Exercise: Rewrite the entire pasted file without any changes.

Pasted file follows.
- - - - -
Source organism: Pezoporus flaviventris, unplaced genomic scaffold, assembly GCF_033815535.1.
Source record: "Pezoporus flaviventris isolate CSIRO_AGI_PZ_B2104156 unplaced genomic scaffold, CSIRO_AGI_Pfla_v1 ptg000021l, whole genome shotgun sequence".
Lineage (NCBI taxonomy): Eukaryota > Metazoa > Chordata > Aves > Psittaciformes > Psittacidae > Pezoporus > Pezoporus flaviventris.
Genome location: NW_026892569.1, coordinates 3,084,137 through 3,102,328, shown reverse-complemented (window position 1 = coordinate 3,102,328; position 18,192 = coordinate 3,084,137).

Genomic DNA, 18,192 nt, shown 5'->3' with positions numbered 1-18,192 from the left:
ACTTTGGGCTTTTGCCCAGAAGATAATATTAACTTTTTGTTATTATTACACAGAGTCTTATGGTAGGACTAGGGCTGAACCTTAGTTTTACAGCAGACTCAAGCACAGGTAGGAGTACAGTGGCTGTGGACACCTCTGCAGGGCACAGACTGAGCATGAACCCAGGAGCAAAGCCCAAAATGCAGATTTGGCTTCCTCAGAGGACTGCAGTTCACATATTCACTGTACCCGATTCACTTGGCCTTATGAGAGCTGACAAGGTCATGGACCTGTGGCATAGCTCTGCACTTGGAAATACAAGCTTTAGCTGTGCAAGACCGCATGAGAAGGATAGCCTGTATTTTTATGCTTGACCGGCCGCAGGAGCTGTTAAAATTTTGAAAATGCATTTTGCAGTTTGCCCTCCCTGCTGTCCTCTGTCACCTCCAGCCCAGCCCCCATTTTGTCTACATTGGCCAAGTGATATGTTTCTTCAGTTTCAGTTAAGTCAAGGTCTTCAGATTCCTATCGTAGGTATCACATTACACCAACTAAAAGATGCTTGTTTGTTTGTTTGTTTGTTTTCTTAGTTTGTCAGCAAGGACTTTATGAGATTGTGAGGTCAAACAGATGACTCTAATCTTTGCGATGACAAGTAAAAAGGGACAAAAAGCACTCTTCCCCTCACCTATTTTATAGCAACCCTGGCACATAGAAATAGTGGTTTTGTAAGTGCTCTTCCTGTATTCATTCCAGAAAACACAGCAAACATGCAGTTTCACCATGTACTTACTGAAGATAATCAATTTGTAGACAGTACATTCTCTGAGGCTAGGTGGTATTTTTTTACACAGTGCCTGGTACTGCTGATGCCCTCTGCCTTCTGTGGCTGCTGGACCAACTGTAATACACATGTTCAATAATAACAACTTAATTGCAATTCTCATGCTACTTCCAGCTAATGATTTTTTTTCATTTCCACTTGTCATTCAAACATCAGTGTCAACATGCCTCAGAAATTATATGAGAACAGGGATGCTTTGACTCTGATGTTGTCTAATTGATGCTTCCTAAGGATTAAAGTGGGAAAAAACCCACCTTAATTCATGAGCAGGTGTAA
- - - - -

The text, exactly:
Source organism: Pezoporus flaviventris, unplaced genomic scaffold, assembly GCF_033815535.1.
Source record: "Pezoporus flaviventris isolate CSIRO_AGI_PZ_B2104156 unplaced genomic scaffold, CSIRO_AGI_Pfla_v1 ptg000021l, whole genome shotgun sequence".
Lineage (NCBI taxonomy): Eukaryota > Metazoa > Chordata > Aves > Psittaciformes > Psittacidae > Pezoporus > Pezoporus flaviventris.
Genome location: NW_026892569.1, coordinates 3,084,137 through 3,102,328, shown reverse-complemented (window position 1 = coordinate 3,102,328; position 18,192 = coordinate 3,084,137).

Genomic DNA, 18,192 nt, shown 5'->3' with positions numbered 1-18,192 from the left:
ACTTTGGGCTTTTGCCCAGAAGATAATATTAACTTTTTGTTATTATTACACAGAGTCTTATGGTAGGACTAGGGCTGAACCTTAGTTTTACAGCAGACTCAAGCACAGGTAGGAGTACAGTGGCTGTGGACACCTCTGCAGGGCACAGACTGAGCATGAACCCAGGAGCAAAGCCCAAAATGCAGATTTGGCTTCCTCAGAGGACTGCAGTTCACATATTCACTGTACCCGATTCACTTGGCCTTATGAGAGCTGACAAGGTCATGGACCTGTGGCATAGCTCTGCACTTGGAAATACAAGCTTTAGCTGTGCAAGACCGCATGAGAAGGATAGCCTGTATTTTTATGCTTGACCGGCCGCAGGAGCTGTTAAAATTTTGAAAATGCATTTTGCAGTTTGCCCTCCCTGCTGTCCTCTGTCACCTCCAGCCCAGCCCCCATTTTGTCTACATTGGCCAAGTGATATGTTTCTTCAGTTTCAGTTAAGTCAAGGTCTTCAGATTCCTATCGTAGGTATCACATTACACCAACTAAAAGATGCTTGTTTGTTTGTTTGTTTGTTTTCTTAGTTTGTCAGCAAGGACTTTATGAGATTGTGAGGTCAAACAGATGACTCTAATCTTTGCGATGACAAGTAAAAAGGGACAAAAAGCACTCTTCCCCTCACCTATTTTATAGCAACCCTGGCACATAGAAATAGTGGTTTTGTAAGTGCTCTTCCTGTATTCATTCCAGAAAACACAGCAAACATGCAGTTTCACCATGTACTTACTGAAGATAATCAATTTGTAGACAGTACATTCTCTGAGGCTAGGTGGTATTTTTTTACACAGTGCCTGGTACTGCTGATGCCCTCTGCCTTCTGTGGCTGCTGGACCAACTGTAATACACATGTTCAATAATAACAACTTAATTGCAATTCTCATGCTACTTCCAGCTAATGATTTTTTTTCATTTCCACTTGTCATTCAAACATCAGTGTCAACATGCCTCAGAAATTATATGAGAACAGGGATGCTTTGACTCTGATGTTGTCTAATTGATGCTTCCTAAGGATTAAAGTGGGAAAAAACCCACCTTAATTCATGAGCAGGTGTAA